Munich Travel Guide
||LEFT: During the warm
months, Münchners head for outdoor restaurant tables and beer gardens.
Munich has dining establishments at every price level, from
gourmet institutions like Boettner and Acuarello to beer halls, Döner (gyros)
shops, and sausage stands.
you're like most visitors, you'll want to sample stick-to-your-ribs Bavarian
specialties--and why not, unless you're morally opposed to roasted meats,
sausages, dumplings, and cabbage?
You'll find plenty of restaurants and
beer halls and
beer gardens where cholesterol is king, starting with the
Ratskeller in the city hall on
Marienplatz, which has been serving beer, meals, and snacks since 1874.
Not far away, the city-owned
Hofbräuhaus is an
essential stop on most tourist itineraries, but other
beer halls and gardens are just as tempting. Another classic Munich
establishment, the Dallmayer coffeehouse
and delicatessen, has a restaurant and a café-bistro--admittedly
pricey--on the premises.
Personal recommendations and advice:
Hofer - Der Stadwirt is a
delightful traditional-style restaurant and Weinlokal with a
courtyard beer garden in one of Munich's oldest houses. It opens at 10 a.m.
for a Weisswurst breakfast and stays open for lunch, late-afternoon
Kaffee und Kuchen, happy hour, and dinner.
Don't underestimate the appeal
of Hofbräuhaus: It offers
good beer, food, and fun at reasonable prices, plus an outstanding folklore show
and buffet in the Festival Hall upstairs. And no, it isn't just a tourist
trap: About half the guests (up to 30,000 on a busy day) are regulars from
the Munich area.
Across the river from Munich's shopping zone,
is a pleasant family-run alternative to the big-name, brewery-operated beer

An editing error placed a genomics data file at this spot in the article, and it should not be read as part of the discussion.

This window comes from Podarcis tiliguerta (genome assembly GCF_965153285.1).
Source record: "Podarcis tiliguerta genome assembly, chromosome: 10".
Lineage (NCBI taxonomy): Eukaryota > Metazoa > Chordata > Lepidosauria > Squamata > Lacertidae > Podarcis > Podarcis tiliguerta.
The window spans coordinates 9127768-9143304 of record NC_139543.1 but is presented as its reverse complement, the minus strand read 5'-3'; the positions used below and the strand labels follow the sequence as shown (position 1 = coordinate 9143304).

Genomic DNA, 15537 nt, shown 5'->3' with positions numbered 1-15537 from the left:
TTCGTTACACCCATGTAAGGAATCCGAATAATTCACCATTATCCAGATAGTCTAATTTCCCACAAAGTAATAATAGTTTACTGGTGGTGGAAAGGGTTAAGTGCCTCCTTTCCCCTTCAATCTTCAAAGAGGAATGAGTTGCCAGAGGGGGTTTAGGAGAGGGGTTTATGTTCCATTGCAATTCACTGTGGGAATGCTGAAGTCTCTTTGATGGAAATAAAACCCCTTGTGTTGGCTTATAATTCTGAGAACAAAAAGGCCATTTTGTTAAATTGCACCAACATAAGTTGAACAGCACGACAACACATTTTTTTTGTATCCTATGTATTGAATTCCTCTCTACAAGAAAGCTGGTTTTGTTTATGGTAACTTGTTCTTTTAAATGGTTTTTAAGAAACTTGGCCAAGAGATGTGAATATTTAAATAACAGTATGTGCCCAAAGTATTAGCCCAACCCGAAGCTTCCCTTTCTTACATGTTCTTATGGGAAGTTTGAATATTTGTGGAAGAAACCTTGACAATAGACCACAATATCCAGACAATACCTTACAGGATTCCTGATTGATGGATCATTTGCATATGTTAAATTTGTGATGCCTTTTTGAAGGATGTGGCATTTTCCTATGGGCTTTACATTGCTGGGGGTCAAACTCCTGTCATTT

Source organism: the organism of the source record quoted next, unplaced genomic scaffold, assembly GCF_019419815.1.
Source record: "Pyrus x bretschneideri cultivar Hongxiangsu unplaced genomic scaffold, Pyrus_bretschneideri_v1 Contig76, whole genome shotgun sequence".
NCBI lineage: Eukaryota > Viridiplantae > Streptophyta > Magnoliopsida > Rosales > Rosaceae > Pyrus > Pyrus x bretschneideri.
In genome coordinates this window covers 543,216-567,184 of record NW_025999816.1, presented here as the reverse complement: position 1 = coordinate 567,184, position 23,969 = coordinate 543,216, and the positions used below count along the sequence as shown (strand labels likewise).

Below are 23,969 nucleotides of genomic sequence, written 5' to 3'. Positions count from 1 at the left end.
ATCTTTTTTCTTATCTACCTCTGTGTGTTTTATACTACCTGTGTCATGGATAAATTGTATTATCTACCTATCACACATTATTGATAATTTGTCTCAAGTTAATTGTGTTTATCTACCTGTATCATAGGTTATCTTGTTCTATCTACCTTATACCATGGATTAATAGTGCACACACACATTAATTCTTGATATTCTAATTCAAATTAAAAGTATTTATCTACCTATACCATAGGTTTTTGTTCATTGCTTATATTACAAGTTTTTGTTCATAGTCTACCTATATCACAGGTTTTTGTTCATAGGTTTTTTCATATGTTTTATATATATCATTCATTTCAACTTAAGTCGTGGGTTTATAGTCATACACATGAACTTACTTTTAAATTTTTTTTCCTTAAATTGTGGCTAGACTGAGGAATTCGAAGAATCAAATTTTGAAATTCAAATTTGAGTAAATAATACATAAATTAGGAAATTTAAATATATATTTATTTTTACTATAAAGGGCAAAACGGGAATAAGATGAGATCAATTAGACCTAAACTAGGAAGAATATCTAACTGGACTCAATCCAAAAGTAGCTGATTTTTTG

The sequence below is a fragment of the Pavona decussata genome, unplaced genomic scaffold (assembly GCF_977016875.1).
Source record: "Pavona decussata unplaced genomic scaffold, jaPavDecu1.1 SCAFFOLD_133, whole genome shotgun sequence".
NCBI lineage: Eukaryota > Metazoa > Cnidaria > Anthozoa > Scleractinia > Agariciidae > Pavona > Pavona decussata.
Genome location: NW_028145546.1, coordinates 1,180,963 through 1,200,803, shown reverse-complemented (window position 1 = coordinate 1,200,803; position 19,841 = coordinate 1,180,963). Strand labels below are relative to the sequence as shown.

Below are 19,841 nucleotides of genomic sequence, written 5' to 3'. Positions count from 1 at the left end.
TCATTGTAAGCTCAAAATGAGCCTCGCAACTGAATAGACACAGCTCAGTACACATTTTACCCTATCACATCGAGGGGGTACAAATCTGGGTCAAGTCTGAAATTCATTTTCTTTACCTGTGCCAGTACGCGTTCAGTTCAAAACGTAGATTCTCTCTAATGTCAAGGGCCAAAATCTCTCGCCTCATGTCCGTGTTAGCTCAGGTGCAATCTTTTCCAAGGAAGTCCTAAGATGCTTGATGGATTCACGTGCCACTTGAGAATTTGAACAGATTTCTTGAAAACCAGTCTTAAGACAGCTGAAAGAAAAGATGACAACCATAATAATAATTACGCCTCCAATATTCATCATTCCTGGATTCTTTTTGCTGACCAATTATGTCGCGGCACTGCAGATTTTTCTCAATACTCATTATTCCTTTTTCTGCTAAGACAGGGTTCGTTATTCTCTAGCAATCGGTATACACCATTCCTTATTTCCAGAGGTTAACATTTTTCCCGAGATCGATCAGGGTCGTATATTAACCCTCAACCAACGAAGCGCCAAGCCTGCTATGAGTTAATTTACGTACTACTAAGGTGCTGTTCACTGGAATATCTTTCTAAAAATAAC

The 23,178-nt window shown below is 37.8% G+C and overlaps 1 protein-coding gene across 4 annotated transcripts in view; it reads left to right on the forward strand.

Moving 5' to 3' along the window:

halls. (It's a good place to go if you're hungry, with generous portions of
sausages, schnitzels, and other Bavarian specialties at reasonable prices.)
When you're ready for a break from Bavarian cuisine, try the
international menu with German and Asian accents at the
Eisbach Bar & Küche on Marstallplatz
(around the corner from the Nationaltheater). Eisbach is a stunning glass-walled restaurant with
delectable food and friendly service. You can order a multi-course meal or a
Toast (sandwich), salad, or pasta. Try to leave room for the crème
include taxes, and
service is often part of the deal. If your bill has the phrase "inklusive
Bedienung" or similar wording, you can round the bill up slightly when paying
the server; otherwise, give a tip of 10 to 15 percent. (In Germany, it's
customary to give the tip directly to the server, and not to leave it on the
table. For example, if the bill is 20 euros and you want to leave a 3-euro tip,
you can indicate "23 euros" when paying, or you can simply accept your change
and hand over the tip.)
Table-sharing is commonplace in
beer halls and beer gardens, so if you're shy about plonking yourself down at a table with
strangers, go early (before 6 p.m.) to get first dibs.
For inexpensive food at any hour, visit the food courts and
stands in the Hauptbahnhof, or main railroad station. The atmosphere
is pleasant, the food can be excellent (the mozzarella-and-tomato sandwiches
are superb), and you can watch trains come and go as you eat.
Munich is loaded with bakeries, and many of them sell
sandwiches along with doughnuts, coffeecake, etc. To enjoy a real treat, buy a
slice of apple-walnut cake at Rischart,
which has at least two branches in the pedestrian shopping zone and another
in the Hauptbahnhof.
For links to
restaurant reviews and guides, see our
Munich Food & Drink Links page.
Also see the next page in this guide--Beer in Munich--and our illustrated article on
Beer in Munich
Top photo copyright © jamjoom.
1st inset photo copyright © Andreas Weber.